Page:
The best split B
K

is chosen from B such that


for all possible subsets B
K
. A split is established whe
n the sum of the weights in both child
nodes is larger than a pre
-
specified minsplit. This helps avoid splits that are borderline and
reduces the number of subsets to be evaluated. One advantage as stated by the
cforest

authors is that the approach taken

ensures that the right sized tree is grown without the need
of pruning.


Random Survival Forest

Conserve split criterion

Another type of splitting rule is the conservation of events (Naftel et al.,

1985). Denote the
Nelson
-
Aalen cumulative hazard estimato
r for child
j

as:

4



where
t
i,j

are the ordered event times for child
j
.

The conservation of events asserts that the total number of events is conserved in each child,
i.e.


where

is the cens
oring indicator.

Let
be the ordered time points for child
j
, and
be the corresponding censoring indicator for

for k=1,...,n
j


where

The Con(X,c)

measures whether the two groups are well separated and (1+Con(X,c))
-
1

is used in
the program It finds the best split by finding children closest to the conservation of events
principle.

Random split criterion

The last splitting rule is "random" which imp
lements a purely random uniform splitting. For
each node, a variable is randomly selected from a random set of

m variables. For a chosen
split variable X, a random split point is chosen among all possible split points on that variable.

Cox Boosting

Give
n a set of outcome and predictors, the goal is to approximate the outcome with a function.
To optimize a loss function, Cox boosting proceeds as follows. First, initialize the function to
offset. Second, compute the residuals defined as the negative par
tial log
-
likelihood for Cox
5


models . Third, fit the negative gradient vector by a base procedure, in this case, a component
-
wise univariate linear model as described in

Buhlmann and Hothorn (2007). Fourth, update the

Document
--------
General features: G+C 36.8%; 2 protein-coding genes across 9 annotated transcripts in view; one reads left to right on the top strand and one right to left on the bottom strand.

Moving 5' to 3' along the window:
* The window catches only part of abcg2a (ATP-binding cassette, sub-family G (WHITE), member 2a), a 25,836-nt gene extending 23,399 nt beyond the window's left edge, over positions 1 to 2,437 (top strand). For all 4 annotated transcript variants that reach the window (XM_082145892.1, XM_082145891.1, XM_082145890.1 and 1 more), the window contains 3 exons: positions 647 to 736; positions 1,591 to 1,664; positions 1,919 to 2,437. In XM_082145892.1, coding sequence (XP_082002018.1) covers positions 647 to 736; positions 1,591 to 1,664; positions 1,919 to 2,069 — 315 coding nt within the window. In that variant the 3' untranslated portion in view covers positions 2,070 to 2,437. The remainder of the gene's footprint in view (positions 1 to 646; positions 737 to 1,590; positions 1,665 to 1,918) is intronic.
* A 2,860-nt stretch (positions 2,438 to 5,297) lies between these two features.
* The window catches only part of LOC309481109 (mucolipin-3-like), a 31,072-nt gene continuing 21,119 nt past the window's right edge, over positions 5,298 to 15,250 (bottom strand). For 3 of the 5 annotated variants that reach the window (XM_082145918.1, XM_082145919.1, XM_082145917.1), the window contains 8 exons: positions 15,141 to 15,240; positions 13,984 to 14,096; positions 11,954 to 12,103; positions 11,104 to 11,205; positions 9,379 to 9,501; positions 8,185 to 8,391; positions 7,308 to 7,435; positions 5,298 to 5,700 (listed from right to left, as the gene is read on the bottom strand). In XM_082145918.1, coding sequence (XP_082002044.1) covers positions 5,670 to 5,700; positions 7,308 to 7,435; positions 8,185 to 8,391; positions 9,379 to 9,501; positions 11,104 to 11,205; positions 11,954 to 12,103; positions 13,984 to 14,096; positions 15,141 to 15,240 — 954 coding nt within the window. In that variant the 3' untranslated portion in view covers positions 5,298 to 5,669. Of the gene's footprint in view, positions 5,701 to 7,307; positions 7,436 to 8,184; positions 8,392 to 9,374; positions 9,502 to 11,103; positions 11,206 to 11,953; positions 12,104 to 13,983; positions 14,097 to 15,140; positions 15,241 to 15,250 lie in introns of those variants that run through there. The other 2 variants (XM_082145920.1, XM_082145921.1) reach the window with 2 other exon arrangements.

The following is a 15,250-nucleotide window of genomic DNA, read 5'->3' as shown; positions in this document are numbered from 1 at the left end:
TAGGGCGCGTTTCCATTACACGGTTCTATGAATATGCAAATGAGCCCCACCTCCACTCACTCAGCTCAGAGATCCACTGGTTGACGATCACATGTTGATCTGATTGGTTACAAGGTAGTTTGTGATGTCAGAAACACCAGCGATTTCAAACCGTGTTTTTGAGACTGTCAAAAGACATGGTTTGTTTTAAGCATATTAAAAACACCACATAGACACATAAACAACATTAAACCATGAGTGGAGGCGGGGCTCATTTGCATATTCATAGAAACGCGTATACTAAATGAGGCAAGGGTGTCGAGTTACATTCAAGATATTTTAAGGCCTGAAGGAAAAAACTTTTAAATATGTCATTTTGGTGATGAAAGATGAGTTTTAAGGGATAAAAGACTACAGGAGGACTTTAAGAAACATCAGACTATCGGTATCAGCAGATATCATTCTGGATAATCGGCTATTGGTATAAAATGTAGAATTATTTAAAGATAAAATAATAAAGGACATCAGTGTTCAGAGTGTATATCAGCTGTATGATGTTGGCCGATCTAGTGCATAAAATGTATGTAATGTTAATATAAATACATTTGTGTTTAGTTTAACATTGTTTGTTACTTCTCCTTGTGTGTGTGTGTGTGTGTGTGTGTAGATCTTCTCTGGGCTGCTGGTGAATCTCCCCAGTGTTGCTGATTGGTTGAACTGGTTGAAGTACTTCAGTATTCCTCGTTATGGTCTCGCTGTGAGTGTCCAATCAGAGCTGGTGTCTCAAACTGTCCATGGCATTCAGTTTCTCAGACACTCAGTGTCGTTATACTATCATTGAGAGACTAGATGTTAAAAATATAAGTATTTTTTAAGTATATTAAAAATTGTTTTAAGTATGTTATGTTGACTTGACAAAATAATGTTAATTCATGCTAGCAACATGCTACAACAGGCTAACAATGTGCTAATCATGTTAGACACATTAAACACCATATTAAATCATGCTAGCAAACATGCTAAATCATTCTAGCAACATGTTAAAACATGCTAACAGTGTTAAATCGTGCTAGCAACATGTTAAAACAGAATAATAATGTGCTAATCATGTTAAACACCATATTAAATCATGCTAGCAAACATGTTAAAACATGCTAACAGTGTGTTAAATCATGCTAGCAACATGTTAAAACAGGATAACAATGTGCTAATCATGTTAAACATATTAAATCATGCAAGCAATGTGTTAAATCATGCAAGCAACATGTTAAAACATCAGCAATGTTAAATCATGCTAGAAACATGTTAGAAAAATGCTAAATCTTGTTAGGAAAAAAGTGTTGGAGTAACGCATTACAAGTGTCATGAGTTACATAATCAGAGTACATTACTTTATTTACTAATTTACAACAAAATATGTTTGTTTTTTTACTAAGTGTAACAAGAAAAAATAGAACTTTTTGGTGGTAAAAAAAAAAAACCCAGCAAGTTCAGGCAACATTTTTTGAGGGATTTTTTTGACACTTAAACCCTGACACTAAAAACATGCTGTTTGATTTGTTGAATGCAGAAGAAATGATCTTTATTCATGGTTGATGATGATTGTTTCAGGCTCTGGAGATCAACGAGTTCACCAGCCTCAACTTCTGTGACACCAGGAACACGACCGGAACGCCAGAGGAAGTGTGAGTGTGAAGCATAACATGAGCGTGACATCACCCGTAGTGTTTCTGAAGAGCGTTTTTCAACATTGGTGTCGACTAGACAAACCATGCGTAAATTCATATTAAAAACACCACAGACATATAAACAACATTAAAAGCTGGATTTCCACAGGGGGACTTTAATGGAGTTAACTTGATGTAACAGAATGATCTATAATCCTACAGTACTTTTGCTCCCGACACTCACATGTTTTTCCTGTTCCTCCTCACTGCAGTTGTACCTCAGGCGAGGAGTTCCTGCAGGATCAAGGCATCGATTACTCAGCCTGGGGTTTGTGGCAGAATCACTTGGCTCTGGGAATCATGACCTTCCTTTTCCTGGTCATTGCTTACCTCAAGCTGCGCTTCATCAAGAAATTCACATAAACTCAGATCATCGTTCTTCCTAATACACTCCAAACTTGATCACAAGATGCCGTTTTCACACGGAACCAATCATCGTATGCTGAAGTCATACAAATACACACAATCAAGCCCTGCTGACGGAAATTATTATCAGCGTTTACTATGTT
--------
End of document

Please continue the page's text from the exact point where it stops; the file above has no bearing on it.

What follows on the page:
function by taking a step of size 0 t
o 1 of the base learner. The second to fourth steps are
repeated until a predetermined number of iterations is completed. The boosting algorithm is
based on functional gradient descent, for more details please refer to Friedman (2001).


Unadjusted P
-
val
ues

corresponding to Table 3 in main manuscript.

Methods

p
-
val
<0.05

p
-
val
<0.025

p
-
val
<0.01

p
-
val
<0.001

p
-
val
<0.0001

Random Survival Forest (log rank score
split)

17

10

4

2

1

Random Survival Forest (log rank split)

23

12

7

1

0

Conditional Inference
Forest

39

23

11

1

0

Cox Boosting

26

12

7

0

0


Table 5

-

SNPs i
n
linkage disequilibrium
(
r^2

> 0.8)
with
SNPs in
Table 4

within the same
pathway


Pathway

Gene

chr

dbSNP ID

In LD with
dbSNPIDs

r^2

Stress Induction of HSP Regulation

CASP3

4

rs4647669

None


Stress Induction of HSP Regulation
*

BCL2

18

rs4941195

rs7240326

rs4941187

rs12457700

rs7228914

0.87

0.86

0.90

0.89

Stress Induction of HSP Regulation
*

BCL2

18

rs1381548

None


Stress Induction of HSP Regulation
*

BCL2

18

rs10503078

None


Stress Inductio
n of HSP Regulation
*

BCL2

18

rs4987839

None


Cyctokine Network

IL18

11

rs7106524

None


Cyctokine Network

IL15

4

rs4956404

rs360718

0.87

Cyctokine Network

IL5/IRF1

5

rs739718

rs3181224

0.89

Cyctokine Network

IL12A

3

rs640039

rs2115176

0.95

* Please ref
er to Supplementary Figure 3

6


Figure 3

Pairwise r^2
-

Top genes
from Table 5
in Stress Induction of HSP Regulation Pathway on
chromosome 18


7


Table 6
-

Table of
prediction results
from ten
independent
10
-
fold CV runs
for Stress Induction
of HSP Regulation

with the restriction
that SNPs with
r^2 > 0.8

are not allowed in the same
CV.


10
-
fold cross validation

p
-
value

#1

2.7e
-
10

#2

1.71e
-
08

#3

1.24e
-
06

#4

2.69e
-
10

#5

1.38e
-
09

#6

6e
-
08

#7

6.28e
-
11

#8

5.35e
-
10

#9

3.45e
-
10

#10

1.64e
-
07


Table 7

-

Tabl
e of
prediction results
from ten independent 10
-
fold CV runs
for Cyctokine
Network
with the restriction that SNPs with
r^2 > 0.8

are not allowed in the same CV.

10
-
fold cross validation

p
-
value

#1

3.96e
-
09

#2

1.06e
-
10

#3

8.83e
-
10

#4

4.56e
-
09

#5

1.07e
-
11

#6

6.93e
-
08

#7

1.8e
-
09

#8

3.47e
-
14

#9

1.3e
-
08

#10

3.71e
-
07


8


Table 8
-

T
op genes in Table 4
for
Stress Induction of HSP Regulation
and their importance
ranking
when restriction that SNPs with
r^2 > 0.8

are not allowed in the same forests is
impose
d.


Forest

rs4647669

rs4941195

rs1381548

rs10503078

rs4987839


CASP3

BCL2

BCL2

BCL2

BCL2

Original rank

1

2

3

4

5

#1

2

n/a

5

13

4

#2

1

n/a

4

6

5

#3

2

n/a

1

14

6

#4

1

n/a

2

9

4

#5

4

n/a

3

2

7

#6

3

1

5

4

7

#7

1

n/a

3

6

7

#8

1

n/a

2

5

13

#9

9

n/a

1

3

5

#10

2

1

3

5

7

n/a

=
when that SNP was not selected in